All the acts on this list feature fine singers with admirable talents, but here are the tracks where they decided to let the instruments do the talking. From Foals to Fleetwood Mac, we count down the 30 best instrumentals from normally non-instrumental bands.
30 Belle and Sebastian – ‘Fuck This Shit’
Scottish twee masters Belle and Sebastian have had a fair few instrumentals across their 9 studio LPs to date, but it’s ‘Fuck This Shit’ – taken from soundtrack album ‘Storytelling’ (of the Todd Solonz film of the same name) – that is regularly singled out as one of their finest.
29 M Ward – ‘Rag’
When he’s not goofing about with ’50s pop-rock sounds with her off New Girl, She and Him guitar master M Ward is a talented songwriter in his own right. Take instrumental ‘Rag’ for example. Even without his enchantingly throaty vocals, it’s cast-iron proof of his tremendous ability and interesting throwback influences.
28 Mark Hollis – ‘ARB Section 1’
Erstwhile Talk Talk frontman Mark Hollis resurfaced in 2012 with a haunting track, ‘ARB Section 1’, for short-lived political TV series ‘Boss’. He’d retired from the music industry in 2004 so it was a welcome return that harked back to his magnificent solo album.
27 Fugazi – ‘Sweet And Low’
Hardcore heroes Fugazi have been remembered more for their louder moments than laid-back cuts like ‘Sweet and Low’, but there’s a lot to enjoy in this song’s seamless flow and sunny vibes. The perfect showcase for Guy Picciotto and Ian MacKaye’s electric chemistry and telepathy-like connection, its jam session feel is a brilliant insight into the dynamic behind a band like no other.
26 REM – ‘New Orleans Instrumental No. 1’
Nestled in the middle of ‘Automatic For The People’, REM’s ’92 release, the gentle ‘New Orleans Instrumental No. 1’, named after where it was recorded, provides a double bass-propelled pause in the Georgia band’s classic album.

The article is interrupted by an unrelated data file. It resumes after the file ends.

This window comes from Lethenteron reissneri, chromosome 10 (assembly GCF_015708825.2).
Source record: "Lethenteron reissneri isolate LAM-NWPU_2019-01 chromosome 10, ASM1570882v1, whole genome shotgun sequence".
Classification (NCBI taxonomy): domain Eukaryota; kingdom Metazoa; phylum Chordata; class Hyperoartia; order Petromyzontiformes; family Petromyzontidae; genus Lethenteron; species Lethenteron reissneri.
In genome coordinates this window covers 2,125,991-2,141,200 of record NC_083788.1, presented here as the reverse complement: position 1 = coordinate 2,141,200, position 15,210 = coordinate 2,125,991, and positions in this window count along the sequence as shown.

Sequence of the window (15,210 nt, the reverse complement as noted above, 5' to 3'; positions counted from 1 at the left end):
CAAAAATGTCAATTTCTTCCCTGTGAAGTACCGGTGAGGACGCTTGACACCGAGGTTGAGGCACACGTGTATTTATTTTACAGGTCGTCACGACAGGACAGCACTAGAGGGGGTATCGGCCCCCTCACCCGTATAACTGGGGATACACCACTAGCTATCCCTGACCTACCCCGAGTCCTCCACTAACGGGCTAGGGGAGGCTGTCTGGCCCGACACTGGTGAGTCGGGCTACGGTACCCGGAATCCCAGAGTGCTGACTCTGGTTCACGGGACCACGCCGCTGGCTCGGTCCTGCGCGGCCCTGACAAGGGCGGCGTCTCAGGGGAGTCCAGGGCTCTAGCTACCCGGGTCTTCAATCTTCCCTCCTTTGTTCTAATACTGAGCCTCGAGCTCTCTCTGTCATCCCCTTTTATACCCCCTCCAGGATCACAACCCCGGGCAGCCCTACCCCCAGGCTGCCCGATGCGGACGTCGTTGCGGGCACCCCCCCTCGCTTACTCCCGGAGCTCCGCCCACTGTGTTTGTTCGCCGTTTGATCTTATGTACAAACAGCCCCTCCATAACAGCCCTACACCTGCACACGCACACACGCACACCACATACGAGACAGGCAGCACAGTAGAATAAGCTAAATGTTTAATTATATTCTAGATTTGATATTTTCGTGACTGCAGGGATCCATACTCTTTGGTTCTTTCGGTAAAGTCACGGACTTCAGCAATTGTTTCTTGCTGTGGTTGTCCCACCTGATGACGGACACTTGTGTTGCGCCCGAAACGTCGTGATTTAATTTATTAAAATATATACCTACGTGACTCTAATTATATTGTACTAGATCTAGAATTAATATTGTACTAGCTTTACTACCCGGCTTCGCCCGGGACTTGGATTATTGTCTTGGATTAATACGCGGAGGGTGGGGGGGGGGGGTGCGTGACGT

25 Eels – ‘Going To Your Funeral Part 2’
For such a morbid title, Eels’ ‘Going To Your Funeral Part 2’ is decidedly friendly and perky. Taken from their 1998 release, ‘Electro-Shock Blues’, it’s one of E’s best – but probably not one to play at your Nan’s wake.
24 Broken Social Scene – ‘Pacific Theme’
Broken Social Scene are (were? It’s hard to keep track on whether they’re still operational after several hiatuses and reunion shows) led by husky-voiced indie savant Kevin Drew, and regularly joined by Feist, Emily Haines and other brilliant vocalists. But ‘Pacific Theme’, from the excellent ‘You Forgot It In People’, needs none of those people to stand out. A gorgeous, Rhodes-sprinkled dream.
23 The War On Drugs – ‘The Haunting Idle’
Haven’t heard the latest album from Philadelphia indie sophisticates The War On Drugs, floaty Americana marvel ‘Lost In The Dream’? You should probably get on the case – it’s one of 2014’s most finely nuanced listens. One of the best tracks on it, arguably, is an instrumental, ‘The Haunting Idle’.
22 Real Estate – ‘Kinder Blumen’
Real Estate’s Matt Mondanile – also of Ducktails – wrote ‘Kinder Blumen’ for ‘Days’ (2011). Kinder Blumen translated means ‘children’ and ‘flowers’ in German and as the meandering guitar solo blossoms, the title suddenly seems perfectly fitting. It’s a gorgeous, underrated whorl.